There are two stories from the lectionary today, with similar themes. Peter had an unsuccessful night’s fishing and then, guided by a stranger on the shore, suddenly took a record haul. He recognised the risen Jesus who offered him fish from the barbecue and then challenged him about his loyalty. Peter, from that moment, changed from a trembling jelly to a pillar of the Early Church. Saul, was coming from a successful persecution of Christians, including the stoning to death of Stephen, and was struck blind, on the road to yet more persecution in Damascus. Only the courage of Ananias enabled him to regain his sight and he instantly became the second pillar. At this point they had not met. Saul, now Paul, had never met Jesus but his letters, predating the Gospels, are the first and biggest record we have of the thinking of the Early Church.
It takes courage to change one’s mind. If ever we are uncertain about what to believe, it is better to listen to someone who has changed his or her mind. Changing one’s mind requires deep thought, and a commitment to the truth which is stronger than the fear of embarrassment. Changing one’s mind may be a sudden event, characterised by the use of the perfect tense: as in “I was walking up Westgate when I realised for the first time…” “Realised” is an event that happened just once, on a particular occasion. However, the process that led to that event, which may be unconscious, may have been going on for a long time.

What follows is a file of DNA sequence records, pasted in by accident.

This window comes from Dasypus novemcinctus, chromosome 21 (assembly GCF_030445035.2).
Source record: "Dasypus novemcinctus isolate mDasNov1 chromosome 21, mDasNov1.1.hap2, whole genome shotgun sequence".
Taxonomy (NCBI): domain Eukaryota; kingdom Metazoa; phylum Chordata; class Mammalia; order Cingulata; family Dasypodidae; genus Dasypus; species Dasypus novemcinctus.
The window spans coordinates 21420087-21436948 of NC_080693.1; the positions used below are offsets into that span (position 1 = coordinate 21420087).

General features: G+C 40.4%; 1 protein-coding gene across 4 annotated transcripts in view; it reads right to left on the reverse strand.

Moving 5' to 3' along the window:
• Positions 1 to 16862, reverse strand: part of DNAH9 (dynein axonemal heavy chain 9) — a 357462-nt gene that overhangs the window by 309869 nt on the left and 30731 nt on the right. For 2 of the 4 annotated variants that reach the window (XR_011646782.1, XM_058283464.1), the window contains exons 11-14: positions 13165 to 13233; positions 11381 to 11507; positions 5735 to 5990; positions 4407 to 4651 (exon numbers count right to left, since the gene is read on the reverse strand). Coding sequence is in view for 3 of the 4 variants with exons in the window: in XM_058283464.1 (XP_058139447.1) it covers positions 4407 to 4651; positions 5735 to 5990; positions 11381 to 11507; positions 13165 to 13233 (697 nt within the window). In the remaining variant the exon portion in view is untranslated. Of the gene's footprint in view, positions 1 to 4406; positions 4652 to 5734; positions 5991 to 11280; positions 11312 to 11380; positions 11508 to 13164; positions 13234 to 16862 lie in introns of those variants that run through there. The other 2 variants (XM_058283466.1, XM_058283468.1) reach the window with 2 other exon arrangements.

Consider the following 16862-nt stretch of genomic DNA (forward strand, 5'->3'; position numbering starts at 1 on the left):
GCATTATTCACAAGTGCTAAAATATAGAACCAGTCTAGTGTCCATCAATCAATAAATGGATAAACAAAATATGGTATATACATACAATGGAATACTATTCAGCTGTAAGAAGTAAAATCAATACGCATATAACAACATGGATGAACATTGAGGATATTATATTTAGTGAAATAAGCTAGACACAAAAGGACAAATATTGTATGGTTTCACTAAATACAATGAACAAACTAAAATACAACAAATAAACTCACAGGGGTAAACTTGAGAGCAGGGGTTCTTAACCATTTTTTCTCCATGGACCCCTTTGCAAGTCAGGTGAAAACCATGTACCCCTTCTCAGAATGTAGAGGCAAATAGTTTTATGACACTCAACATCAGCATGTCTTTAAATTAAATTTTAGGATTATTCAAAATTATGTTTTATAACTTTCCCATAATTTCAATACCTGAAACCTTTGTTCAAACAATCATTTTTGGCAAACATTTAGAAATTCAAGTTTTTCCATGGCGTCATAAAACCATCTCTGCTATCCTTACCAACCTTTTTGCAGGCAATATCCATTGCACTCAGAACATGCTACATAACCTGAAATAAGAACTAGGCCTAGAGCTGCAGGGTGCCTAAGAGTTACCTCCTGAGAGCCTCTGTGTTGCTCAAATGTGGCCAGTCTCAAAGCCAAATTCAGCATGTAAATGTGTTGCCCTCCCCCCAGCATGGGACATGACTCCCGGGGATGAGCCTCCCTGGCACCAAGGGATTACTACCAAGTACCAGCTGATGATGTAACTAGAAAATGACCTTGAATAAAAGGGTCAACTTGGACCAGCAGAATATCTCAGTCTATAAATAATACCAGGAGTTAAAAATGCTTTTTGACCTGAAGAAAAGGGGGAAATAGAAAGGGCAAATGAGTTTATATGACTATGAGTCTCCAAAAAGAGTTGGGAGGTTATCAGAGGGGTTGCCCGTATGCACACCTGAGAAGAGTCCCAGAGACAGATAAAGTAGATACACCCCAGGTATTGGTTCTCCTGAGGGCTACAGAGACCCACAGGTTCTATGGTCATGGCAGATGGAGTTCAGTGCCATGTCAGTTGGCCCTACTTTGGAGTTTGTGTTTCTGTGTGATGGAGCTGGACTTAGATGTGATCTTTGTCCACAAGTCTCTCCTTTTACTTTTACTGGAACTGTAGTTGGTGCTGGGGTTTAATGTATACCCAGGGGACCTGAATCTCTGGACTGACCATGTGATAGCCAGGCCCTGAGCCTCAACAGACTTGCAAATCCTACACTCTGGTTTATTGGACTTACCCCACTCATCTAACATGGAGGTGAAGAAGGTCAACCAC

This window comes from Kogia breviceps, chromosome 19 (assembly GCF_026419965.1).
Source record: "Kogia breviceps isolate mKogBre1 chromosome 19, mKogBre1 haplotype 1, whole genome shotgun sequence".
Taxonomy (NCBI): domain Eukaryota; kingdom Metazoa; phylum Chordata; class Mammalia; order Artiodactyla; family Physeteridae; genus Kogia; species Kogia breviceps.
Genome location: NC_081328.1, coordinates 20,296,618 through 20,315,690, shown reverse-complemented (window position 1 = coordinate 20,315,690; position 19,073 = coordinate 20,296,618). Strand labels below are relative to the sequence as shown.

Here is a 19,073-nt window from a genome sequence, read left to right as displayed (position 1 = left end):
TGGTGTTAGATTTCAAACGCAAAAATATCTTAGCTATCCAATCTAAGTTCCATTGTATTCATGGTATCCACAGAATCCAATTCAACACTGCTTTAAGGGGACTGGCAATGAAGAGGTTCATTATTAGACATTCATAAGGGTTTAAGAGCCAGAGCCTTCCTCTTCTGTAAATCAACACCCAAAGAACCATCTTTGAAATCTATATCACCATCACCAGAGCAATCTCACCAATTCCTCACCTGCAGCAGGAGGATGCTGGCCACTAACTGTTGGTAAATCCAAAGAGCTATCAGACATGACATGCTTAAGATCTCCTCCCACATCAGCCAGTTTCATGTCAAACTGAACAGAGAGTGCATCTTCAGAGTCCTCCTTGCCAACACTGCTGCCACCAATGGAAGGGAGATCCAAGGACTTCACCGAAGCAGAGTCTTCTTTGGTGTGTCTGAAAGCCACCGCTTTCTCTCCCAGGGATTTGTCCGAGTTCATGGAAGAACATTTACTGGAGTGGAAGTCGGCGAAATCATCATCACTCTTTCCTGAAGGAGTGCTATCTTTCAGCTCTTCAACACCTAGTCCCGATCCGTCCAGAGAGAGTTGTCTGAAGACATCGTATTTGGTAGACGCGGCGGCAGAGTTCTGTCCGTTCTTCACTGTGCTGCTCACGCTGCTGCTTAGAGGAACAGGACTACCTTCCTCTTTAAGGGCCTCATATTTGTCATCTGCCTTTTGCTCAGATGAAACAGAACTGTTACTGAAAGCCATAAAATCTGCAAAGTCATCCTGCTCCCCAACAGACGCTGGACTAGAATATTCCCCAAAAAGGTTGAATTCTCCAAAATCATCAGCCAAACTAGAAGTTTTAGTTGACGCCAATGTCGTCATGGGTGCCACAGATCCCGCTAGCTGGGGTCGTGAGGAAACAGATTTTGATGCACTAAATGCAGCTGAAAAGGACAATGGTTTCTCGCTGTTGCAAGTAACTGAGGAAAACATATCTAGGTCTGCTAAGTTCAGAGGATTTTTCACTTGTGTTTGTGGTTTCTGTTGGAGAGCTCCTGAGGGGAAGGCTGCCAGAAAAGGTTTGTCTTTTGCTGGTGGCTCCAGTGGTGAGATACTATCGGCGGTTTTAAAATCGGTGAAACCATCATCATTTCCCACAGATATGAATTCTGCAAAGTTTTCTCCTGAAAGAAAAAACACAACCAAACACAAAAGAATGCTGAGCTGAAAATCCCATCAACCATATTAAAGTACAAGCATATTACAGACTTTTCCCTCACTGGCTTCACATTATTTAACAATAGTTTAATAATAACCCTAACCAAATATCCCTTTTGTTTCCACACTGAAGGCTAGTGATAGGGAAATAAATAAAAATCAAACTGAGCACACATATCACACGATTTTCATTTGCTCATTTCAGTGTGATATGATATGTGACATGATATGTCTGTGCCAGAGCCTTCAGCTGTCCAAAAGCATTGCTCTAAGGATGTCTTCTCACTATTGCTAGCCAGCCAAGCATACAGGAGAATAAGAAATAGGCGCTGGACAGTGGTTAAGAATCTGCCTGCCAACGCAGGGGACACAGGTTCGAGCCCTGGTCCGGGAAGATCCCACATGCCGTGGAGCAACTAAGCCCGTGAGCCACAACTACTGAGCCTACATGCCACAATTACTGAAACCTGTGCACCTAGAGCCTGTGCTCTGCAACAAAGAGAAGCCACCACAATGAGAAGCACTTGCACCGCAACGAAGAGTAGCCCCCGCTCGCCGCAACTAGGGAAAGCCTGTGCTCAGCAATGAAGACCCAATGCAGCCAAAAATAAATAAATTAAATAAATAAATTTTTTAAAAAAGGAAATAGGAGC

So Paul may have been becoming worried about his own actions and about his attitude towards the followers of Jesus for a while. The accident on the road, followed by the confidence and courage of Ananias was the pivot point.
Peter, judging by the gospel record, went through a three-year transformation from what we imagine to be a confident, loud talking fisherman. He spent much of those years misunderstanding Jesus, and finally descended into a snivelling wreck during Jesus’ trial and execution. The pivot point was the face-to-face challenge of Jesus.
Christians will tell you very different stories about their conversions and the revelations that led them to this point of change. They will tell very different stories about what the result of change was, about what they had been converted into. It does not matter. The only thing that does matter is our own relationship with reality, with God’s creation; it is a matter of personal responsibility.
For some, it is a sudden realisation of a personal relationship with God. For others, it is a feeling of responsibility towards the World and towards God’s other children. What amazes me is how difficult it is to tell one from the other. We often recognise Christians by their actions, by their response to need, by the way they shoulder responsibility for the world and by their concern for us and, unless we ask, we don’t find out how they describe the change that took place in their lives.
Change we must. God’s world is changing. It is in crisis. Nastiness and falsehood stalk abroad cloaked as leadership. Fires rage, species become extinct, whole populations flee persecution. We need converted Christians like never before. Yesterday’s Christianity, however appealing and comforting, will not do as a response. Are we ready to respond to the revelation?